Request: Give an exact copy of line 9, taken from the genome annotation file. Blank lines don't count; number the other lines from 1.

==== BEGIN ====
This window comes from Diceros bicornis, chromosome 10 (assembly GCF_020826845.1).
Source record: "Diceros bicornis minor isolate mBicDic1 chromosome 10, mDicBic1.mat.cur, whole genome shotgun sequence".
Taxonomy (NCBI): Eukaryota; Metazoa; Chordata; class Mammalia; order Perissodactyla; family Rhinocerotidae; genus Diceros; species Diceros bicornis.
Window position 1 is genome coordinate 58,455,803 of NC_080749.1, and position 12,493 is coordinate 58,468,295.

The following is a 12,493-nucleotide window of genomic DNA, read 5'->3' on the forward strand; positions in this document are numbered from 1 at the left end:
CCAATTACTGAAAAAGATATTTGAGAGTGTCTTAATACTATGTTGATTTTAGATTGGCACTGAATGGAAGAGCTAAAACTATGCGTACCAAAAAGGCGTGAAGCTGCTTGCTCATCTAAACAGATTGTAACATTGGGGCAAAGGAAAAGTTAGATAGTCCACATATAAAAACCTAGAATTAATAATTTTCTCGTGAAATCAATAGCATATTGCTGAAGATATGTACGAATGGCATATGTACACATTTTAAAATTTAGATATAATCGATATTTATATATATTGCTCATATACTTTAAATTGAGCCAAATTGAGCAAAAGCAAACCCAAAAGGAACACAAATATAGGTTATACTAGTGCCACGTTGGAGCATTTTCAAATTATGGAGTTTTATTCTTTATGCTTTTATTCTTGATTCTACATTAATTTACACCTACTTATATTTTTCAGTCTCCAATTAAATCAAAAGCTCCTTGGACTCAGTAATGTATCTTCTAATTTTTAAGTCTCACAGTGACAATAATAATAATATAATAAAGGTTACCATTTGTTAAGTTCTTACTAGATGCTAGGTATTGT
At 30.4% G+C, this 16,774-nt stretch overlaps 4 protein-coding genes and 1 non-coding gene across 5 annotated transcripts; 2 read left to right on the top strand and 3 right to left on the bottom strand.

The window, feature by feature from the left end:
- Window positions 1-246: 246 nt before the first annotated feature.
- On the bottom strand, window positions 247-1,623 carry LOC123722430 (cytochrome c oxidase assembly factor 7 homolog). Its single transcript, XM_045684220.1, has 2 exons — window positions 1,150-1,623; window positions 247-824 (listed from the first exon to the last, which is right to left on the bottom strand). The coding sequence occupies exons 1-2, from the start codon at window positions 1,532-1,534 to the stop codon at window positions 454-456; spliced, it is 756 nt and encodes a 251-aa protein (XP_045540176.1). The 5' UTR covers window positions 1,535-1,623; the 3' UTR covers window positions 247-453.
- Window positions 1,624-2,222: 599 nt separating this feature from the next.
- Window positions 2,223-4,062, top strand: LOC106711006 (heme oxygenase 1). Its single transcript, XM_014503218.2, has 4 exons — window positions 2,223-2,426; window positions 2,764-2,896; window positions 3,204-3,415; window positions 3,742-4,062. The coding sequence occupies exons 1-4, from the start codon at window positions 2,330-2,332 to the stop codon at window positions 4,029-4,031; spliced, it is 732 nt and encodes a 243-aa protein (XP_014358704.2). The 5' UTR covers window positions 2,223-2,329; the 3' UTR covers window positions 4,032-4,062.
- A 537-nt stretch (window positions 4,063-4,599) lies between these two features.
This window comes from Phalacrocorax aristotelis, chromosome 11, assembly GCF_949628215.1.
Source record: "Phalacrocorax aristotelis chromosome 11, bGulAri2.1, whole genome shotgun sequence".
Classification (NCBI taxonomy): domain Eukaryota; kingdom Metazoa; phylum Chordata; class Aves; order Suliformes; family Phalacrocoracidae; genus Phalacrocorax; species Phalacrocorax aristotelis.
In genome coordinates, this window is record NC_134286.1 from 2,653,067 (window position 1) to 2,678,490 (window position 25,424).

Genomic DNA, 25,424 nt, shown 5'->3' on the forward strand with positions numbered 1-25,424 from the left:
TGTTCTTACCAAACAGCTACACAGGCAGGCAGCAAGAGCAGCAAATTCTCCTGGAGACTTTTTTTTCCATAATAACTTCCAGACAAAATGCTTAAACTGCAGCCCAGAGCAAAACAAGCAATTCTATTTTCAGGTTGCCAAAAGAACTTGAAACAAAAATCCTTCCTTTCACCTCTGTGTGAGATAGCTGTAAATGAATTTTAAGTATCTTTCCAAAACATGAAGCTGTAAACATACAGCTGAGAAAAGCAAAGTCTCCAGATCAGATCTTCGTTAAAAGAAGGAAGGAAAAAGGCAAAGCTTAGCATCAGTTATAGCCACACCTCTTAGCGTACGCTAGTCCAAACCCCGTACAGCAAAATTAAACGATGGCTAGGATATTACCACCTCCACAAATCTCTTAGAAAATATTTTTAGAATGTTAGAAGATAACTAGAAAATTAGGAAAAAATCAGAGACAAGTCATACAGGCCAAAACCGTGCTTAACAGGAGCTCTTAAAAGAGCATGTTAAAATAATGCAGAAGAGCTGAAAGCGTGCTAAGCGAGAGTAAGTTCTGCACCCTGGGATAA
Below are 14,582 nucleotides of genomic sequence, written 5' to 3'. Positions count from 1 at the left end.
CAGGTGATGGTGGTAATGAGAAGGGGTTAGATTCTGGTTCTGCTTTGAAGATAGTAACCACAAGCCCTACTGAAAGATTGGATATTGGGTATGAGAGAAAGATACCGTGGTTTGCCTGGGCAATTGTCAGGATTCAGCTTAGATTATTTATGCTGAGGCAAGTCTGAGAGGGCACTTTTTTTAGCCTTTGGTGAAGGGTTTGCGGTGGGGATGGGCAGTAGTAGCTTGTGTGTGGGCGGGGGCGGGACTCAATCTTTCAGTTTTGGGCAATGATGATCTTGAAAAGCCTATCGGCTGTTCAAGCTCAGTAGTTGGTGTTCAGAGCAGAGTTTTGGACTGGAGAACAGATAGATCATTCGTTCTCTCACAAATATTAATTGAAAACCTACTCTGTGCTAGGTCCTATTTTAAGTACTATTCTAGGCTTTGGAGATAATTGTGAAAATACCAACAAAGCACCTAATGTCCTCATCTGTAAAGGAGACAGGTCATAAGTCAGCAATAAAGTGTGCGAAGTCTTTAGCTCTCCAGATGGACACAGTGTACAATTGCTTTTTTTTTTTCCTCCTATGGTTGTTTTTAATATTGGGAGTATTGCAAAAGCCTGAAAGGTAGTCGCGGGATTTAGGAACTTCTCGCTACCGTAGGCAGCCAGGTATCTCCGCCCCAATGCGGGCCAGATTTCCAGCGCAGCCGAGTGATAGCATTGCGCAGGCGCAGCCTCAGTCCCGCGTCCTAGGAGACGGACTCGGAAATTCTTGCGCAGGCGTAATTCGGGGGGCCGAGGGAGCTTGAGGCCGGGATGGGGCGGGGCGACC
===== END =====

- Window positions 1-246: 246 nt before the first annotated feature.